Beerzie Boy's Long-Winded Explanation of File's Redesign
Last fall, when my wife and I hired a contractor to build a major addition to our home, we sat down together to discuss how the construction would affect our lives; indeed, we had been warned that remodels had brought many couple to the brink of divorce. I thought about this a lot and came up with a metaphor that helped us immensely during the six months of construction. I told my wife to look at the remodel as if it were a pregnancy: there would be laughter, anger, tears, and some vomiting, but the ultimate result would be something that we would love and be proud of.
And in the end, I was right. There was a lot of laughter (as when the sewer pipe was laid open and my three little boys would rush to the backyard to watch their flushed poop float away); there was anger (when my wife spilled a quart of red paint on our new shag carpet); there were tears (when we had to cut down a beautiful and beloved grapefruit tree); and there was vomiting (let's not get into that now). The result was not only beautiful and something we now love, but it was necessary. Imagine living in 1000 square feet (two bedrooms, one bath) with three small boys. It was either move, expand, or die.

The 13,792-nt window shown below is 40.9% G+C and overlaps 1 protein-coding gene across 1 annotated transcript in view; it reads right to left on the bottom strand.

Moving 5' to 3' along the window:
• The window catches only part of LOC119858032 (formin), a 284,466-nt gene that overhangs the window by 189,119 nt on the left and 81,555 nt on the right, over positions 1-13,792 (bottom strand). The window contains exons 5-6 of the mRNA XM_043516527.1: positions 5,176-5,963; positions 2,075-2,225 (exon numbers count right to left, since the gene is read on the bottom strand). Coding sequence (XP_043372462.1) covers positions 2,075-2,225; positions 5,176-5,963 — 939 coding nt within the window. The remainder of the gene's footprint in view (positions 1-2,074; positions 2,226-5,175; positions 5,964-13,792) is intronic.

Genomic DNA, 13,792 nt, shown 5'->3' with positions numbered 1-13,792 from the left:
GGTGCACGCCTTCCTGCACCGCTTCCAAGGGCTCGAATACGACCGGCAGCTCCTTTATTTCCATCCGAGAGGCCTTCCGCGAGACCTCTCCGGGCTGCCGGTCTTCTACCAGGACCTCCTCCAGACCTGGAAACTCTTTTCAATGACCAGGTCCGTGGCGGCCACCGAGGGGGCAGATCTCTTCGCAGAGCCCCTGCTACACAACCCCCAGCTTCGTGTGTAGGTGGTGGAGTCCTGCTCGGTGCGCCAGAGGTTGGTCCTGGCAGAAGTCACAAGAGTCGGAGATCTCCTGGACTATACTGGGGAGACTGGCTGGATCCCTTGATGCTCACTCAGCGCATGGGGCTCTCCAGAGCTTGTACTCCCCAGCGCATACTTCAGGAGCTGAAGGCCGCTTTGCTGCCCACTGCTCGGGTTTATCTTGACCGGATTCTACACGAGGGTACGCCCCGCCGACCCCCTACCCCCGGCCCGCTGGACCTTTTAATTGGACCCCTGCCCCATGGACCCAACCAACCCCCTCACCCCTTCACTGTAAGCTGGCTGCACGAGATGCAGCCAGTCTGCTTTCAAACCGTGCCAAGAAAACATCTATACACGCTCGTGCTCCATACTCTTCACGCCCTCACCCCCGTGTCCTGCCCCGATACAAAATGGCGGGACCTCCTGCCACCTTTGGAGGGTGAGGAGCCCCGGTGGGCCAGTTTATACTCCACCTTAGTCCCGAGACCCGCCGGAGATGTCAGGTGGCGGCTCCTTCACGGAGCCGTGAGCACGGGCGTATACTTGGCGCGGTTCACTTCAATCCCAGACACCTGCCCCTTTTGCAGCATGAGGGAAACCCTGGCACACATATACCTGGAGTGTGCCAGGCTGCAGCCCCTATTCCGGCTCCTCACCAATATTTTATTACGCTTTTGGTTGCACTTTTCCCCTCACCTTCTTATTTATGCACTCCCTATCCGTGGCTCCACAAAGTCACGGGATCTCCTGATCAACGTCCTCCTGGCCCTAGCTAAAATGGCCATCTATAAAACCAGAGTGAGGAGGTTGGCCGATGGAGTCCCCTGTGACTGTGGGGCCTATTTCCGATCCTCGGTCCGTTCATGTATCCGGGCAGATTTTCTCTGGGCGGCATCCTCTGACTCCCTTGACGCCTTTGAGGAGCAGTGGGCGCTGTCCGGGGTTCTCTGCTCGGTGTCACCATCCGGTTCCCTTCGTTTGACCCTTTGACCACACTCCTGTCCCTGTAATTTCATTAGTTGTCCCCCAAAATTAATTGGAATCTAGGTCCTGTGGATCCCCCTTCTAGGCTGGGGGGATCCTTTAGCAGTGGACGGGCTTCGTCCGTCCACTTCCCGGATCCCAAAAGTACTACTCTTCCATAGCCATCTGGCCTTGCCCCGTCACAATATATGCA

About five months ago, we faced a similar problem here at FILE. We had not run out of space, but we found ourselves in a dispute with Time-Warner in which they complained that our logo (an "Infringing Mark") bore a "strong similarity to the LIFE trademark". Time-Warner's attorney asserted this similarity would cause "customer confusion", and they gave us a fifteen-day cease and desist warning.
Apatrick and I had actually joked about this happening, but we hardly thought that a big corporation like Time-Warner would bother with a puny web site like ours. Faced with this formidable threat, we did what any normal people would do: we stalled and then sought the advice of our friends, colleagues, and acquaintances. And almost to a person, every one said that this was a fight we could not win. The FILE design and logo, which was admittedly a riff of Life's, was close enough to Life's to make it impossible to withstand legal challenge, even if we could afford such a thing. We were also surprised at the number of readers who had not even made the connection, and we had come to feel that, as I wrote after we took the interim step of changing the logo to black and white, that "...it would be a shame if the reading public mistook the current incarnation of LIFE, a hokey Parade Magazine-style newspaper insert, for an actual magazine, let alone associate FILE with this tired version of a formerly excellent publication." Clearly, the time for a change had come.